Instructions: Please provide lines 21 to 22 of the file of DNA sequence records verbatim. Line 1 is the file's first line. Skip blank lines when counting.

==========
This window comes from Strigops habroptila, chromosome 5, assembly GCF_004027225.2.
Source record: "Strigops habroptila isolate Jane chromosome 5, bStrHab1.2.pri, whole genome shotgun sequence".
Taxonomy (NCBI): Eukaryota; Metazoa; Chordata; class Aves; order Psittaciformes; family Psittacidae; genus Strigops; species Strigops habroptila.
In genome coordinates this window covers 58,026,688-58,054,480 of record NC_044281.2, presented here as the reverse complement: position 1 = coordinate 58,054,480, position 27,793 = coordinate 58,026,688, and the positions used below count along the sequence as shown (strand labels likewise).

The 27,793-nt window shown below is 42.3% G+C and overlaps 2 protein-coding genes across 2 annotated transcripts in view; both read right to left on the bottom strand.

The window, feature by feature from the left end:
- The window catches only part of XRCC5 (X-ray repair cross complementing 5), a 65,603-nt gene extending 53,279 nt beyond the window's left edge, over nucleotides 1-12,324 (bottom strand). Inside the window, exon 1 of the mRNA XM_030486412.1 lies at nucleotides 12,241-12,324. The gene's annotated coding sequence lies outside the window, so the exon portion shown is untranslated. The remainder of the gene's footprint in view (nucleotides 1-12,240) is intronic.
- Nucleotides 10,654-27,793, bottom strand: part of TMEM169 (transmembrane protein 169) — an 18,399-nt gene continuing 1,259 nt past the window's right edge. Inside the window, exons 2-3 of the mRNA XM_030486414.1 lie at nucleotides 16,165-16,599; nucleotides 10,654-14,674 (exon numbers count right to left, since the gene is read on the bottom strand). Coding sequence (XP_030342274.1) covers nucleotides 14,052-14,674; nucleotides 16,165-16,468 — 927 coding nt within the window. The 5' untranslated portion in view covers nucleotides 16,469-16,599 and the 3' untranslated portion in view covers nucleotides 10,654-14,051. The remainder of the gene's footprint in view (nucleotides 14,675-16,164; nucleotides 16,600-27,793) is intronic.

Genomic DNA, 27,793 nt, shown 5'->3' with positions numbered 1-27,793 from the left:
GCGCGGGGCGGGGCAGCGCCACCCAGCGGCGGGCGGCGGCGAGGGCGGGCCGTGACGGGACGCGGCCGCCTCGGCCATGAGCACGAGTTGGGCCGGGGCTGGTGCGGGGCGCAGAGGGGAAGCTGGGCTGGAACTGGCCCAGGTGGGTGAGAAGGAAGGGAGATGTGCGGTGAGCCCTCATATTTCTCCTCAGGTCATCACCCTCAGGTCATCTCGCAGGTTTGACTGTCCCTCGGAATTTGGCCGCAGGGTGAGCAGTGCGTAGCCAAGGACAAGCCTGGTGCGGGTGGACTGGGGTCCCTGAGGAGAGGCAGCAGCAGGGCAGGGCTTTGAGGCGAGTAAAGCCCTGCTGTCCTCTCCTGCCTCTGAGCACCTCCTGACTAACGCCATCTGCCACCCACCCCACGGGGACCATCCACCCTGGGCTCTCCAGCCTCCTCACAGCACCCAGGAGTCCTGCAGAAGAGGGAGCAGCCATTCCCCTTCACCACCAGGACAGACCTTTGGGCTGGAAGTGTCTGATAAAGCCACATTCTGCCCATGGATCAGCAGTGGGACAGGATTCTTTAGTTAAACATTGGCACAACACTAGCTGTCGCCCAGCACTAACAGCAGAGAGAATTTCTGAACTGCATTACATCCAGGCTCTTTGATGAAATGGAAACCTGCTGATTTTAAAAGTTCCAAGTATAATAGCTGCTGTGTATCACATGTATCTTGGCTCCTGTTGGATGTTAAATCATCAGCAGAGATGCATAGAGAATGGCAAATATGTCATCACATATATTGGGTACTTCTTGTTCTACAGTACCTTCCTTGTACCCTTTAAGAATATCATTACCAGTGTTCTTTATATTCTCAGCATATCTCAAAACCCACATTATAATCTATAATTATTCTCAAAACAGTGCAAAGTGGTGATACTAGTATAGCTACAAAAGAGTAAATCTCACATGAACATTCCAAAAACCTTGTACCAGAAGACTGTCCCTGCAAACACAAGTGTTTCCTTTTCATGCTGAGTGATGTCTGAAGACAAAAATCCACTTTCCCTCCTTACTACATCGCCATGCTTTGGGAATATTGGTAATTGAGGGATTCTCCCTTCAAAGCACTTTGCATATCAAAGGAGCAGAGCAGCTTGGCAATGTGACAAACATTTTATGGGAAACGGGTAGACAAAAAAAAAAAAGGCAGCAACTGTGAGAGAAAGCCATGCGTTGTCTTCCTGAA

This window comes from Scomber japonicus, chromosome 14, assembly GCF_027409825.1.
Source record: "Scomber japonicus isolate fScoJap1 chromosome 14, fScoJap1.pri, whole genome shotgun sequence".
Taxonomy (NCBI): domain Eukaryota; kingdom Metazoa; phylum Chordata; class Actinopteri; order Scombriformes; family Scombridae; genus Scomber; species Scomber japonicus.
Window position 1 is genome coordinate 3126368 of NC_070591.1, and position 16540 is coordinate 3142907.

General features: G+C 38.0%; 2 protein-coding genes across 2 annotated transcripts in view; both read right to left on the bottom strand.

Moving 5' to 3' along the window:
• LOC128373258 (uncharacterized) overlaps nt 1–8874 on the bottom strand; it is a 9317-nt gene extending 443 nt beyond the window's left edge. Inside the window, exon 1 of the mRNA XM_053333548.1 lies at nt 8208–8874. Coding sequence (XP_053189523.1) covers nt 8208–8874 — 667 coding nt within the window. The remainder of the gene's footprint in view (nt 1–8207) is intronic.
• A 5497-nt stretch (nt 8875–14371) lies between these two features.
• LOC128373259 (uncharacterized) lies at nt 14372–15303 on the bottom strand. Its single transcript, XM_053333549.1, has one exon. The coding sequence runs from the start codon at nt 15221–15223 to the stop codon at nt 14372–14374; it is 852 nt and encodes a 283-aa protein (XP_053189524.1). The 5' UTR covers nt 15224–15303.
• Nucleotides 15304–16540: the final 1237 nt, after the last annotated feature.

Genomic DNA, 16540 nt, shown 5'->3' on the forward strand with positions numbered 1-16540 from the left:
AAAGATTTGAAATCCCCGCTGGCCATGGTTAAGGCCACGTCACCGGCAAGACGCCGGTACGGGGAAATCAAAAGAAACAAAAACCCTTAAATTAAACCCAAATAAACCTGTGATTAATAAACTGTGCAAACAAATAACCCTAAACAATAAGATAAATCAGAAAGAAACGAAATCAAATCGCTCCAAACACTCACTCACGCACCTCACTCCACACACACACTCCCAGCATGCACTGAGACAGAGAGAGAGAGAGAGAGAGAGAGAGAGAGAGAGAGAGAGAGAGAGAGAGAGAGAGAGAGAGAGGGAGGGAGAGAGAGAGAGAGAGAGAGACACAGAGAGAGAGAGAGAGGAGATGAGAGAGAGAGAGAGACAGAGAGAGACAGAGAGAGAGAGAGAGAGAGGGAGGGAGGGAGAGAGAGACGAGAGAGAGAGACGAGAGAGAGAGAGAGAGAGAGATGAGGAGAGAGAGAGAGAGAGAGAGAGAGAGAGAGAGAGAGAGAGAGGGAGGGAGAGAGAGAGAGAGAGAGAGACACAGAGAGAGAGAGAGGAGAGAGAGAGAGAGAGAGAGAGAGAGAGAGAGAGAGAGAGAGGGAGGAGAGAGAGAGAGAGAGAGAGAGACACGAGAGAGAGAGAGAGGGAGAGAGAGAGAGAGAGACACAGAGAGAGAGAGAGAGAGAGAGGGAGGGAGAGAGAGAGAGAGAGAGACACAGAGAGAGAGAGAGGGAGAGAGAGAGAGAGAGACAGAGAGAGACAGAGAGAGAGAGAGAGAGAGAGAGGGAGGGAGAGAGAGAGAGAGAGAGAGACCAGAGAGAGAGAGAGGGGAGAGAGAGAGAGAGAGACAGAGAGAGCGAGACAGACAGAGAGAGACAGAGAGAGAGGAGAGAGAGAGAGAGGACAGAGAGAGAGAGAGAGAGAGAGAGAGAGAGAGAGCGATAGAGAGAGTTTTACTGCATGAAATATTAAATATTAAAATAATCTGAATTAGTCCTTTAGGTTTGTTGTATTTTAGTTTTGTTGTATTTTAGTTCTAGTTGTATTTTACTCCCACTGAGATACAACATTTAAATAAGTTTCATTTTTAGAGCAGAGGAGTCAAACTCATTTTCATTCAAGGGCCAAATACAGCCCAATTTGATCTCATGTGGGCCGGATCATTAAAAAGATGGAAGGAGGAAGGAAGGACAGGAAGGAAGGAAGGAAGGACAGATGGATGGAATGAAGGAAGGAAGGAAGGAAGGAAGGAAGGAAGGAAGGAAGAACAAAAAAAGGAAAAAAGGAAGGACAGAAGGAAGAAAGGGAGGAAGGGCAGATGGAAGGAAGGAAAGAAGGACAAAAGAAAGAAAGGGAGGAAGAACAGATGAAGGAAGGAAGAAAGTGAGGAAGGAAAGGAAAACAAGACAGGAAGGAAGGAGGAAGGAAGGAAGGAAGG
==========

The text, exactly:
Genomic DNA, 16540 nt, shown 5'->3' on the forward strand with positions numbered 1-16540 from the left:
AAAGATTTGAAATCCCCGCTGGCCATGGTTAAGGCCACGTCACCGGCAAGACGCCGGTACGGGGAAATCAAAAGAAACAAAAACCCTTAAATTAAACCCAAATAAACCTGTGATTAATAAACTGTGCAAACAAATAACCCTAAACAATAAGATAAATCAGAAAGAAACGAAATCAAATCGCTCCAAACACTCACTCACGCACCTCACTCCACACACACACTCCCAGCATGCACTGAGACAGAGAGAGAGAGAGAGAGAGAGAGAGAGAGAGAGAGAGAGAGAGAGAGAGAGAGAGAGAGAGAGGGAGGGAGAGAGAGAGAGAGAGAGAGACACAGAGAGAGAGAGAGAGGAGATGAGAGAGAGAGAGAGACAGAGAGAGACAGAGAGAGAGAGAGAGAGAGGGAGGGAGGGAGAGAGAGACGAGAGAGAGAGACGAGAGAGAGAGAGAGAGAGAGATGAGGAGAGAGAGAGAGAGAGAGAGAGAGAGAGAGAGAGAGAGAGAGGGAGGGAGAGAGAGAGAGAGAGAGAGACACAGAGAGAGAGAGAGGAGAGAGAGAGAGAGAGAGAGAGAGAGAGAGAGAGAGAGAGAGGGAGGAGAGAGAGAGAGAGAGAGAGAGACACGAGAGAGAGAGAGAGGGAGAGAGAGAGAGAGAGACACAGAGAGAGAGAGAGAGAGAGAGGGAGGGAGAGAGAGAGAGAGAGAGACACAGAGAGAGAGAGAGGGAGAGAGAGAGAGAGAGACAGAGAGAGACAGAGAGAGAGAGAGAGAGAGAGAGGGAGGGAGAGAGAGAGAGAGAGAGAGACCAGAGAGAGAGAGAGGGGAGAGAGAGAGAGAGAGACAGAGAGAGCGAGACAGACAGAGAGAGACAGAGAGAGAGGAGAGAGAGAGAGAGGACAGAGAGAGAGAGAGAGAGAGAGAGAGAGAGAGAGCGATAGAGAGAGTTTTACTGCATGAAATATTAAATATTAAAATAATCTGAATTAGTCCTTTAGGTTTGTTGTATTTTAGTTTTGTTGTATTTTAGTTCTAGTTGTATTTTACTCCCACTGAGATACAACATTTAAATAAGTTTCATTTTTAGAGCAGAGGAGTCAAACTCATTTTCATTCAAGGGCCAAATACAGCCCAATTTGATCTCATGTGGGCCGGATCATTAAAAAGATGGAAGGAGGAAGGAAGGACAGGAAGGAAGGAAGGAAGGACAGATGGATGGAATGAAGGAAGGAAGGAAGGAAGGAAGGAAGGAAGGAAGGAAGAACAAAAAAAGGAAAAAAGGAAGGACAGAAGGAAGAAAGGGAGGAAGGGCAGATGGAAGGAAGGAAAGAAGGACAAAAGAAAGAAAGGGAGGAAGAACAGATGAAGGAAGGAAGAAAGTGAGGAAGGAAAGGAAAACAAGACAGGAAGGAAGGAGGAAGGAAGGAAGGAAGG